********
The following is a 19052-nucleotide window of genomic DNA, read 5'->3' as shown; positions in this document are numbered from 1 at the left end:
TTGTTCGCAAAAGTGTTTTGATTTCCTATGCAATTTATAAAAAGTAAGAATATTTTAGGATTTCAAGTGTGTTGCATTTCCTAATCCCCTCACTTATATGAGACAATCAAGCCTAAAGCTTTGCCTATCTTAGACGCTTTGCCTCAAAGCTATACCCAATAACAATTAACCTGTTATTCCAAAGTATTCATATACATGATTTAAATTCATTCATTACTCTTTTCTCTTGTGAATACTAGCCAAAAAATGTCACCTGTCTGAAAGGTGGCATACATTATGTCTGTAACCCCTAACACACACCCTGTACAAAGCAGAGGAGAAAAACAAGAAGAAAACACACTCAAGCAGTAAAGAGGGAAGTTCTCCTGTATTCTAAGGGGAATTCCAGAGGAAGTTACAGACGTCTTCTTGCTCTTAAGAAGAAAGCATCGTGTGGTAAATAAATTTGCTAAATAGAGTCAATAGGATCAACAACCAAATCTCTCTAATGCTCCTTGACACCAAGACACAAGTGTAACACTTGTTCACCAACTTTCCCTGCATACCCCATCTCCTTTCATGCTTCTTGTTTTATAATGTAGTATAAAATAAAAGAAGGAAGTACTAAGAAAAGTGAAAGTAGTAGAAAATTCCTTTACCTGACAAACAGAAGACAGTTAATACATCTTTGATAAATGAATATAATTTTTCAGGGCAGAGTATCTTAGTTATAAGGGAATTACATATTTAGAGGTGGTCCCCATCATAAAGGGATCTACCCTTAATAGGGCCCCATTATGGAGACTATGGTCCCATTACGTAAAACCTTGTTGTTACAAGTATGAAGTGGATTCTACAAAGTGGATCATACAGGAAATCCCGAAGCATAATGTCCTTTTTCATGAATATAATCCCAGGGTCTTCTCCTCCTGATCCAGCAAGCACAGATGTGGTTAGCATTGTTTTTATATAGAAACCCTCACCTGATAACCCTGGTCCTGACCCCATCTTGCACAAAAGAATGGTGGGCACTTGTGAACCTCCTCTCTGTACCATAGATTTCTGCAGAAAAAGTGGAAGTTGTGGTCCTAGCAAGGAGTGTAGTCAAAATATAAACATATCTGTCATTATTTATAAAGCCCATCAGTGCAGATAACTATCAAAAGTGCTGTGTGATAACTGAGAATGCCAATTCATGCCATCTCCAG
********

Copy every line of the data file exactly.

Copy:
The following is a 19052-nucleotide window of genomic DNA, read 5'->3' as shown; positions in this document are numbered from 1 at the left end:
TTGTTCGCAAAAGTGTTTTGATTTCCTATGCAATTTATAAAAAGTAAGAATATTTTAGGATTTCAAGTGTGTTGCATTTCCTAATCCCCTCACTTATATGAGACAATCAAGCCTAAAGCTTTGCCTATCTTAGACGCTTTGCCTCAAAGCTATACCCAATAACAATTAACCTGTTATTCCAAAGTATTCATATACATGATTTAAATTCATTCATTACTCTTTTCTCTTGTGAATACTAGCCAAAAAATGTCACCTGTCTGAAAGGTGGCATACATTATGTCTGTAACCCCTAACACACACCCTGTACAAAGCAGAGGAGAAAAACAAGAAGAAAACACACTCAAGCAGTAAAGAGGGAAGTTCTCCTGTATTCTAAGGGGAATTCCAGAGGAAGTTACAGACGTCTTCTTGCTCTTAAGAAGAAAGCATCGTGTGGTAAATAAATTTGCTAAATAGAGTCAATAGGATCAACAACCAAATCTCTCTAATGCTCCTTGACACCAAGACACAAGTGTAACACTTGTTCACCAACTTTCCCTGCATACCCCATCTCCTTTCATGCTTCTTGTTTTATAATGTAGTATAAAATAAAAGAAGGAAGTACTAAGAAAAGTGAAAGTAGTAGAAAATTCCTTTACCTGACAAACAGAAGACAGTTAATACATCTTTGATAAATGAATATAATTTTTCAGGGCAGAGTATCTTAGTTATAAGGGAATTACATATTTAGAGGTGGTCCCCATCATAAAGGGATCTACCCTTAATAGGGCCCCATTATGGAGACTATGGTCCCATTACGTAAAACCTTGTTGTTACAAGTATGAAGTGGATTCTACAAAGTGGATCATACAGGAAATCCCGAAGCATAATGTCCTTTTTCATGAATATAATCCCAGGGTCTTCTCCTCCTGATCCAGCAAGCACAGATGTGGTTAGCATTGTTTTTATATAGAAACCCTCACCTGATAACCCTGGTCCTGACCCCATCTTGCACAAAAGAATGGTGGGCACTTGTGAACCTCCTCTCTGTACCATAGATTTCTGCAGAAAAAGTGGAAGTTGTGGTCCTAGCAAGGAGTGTAGTCAAAATATAAACATATCTGTCATTATTTATAAAGCCCATCAGTGCAGATAACTATCAAAAGTGCTGTGTGATAACTGAGAATGCCAATTCATGCCATCTCCAG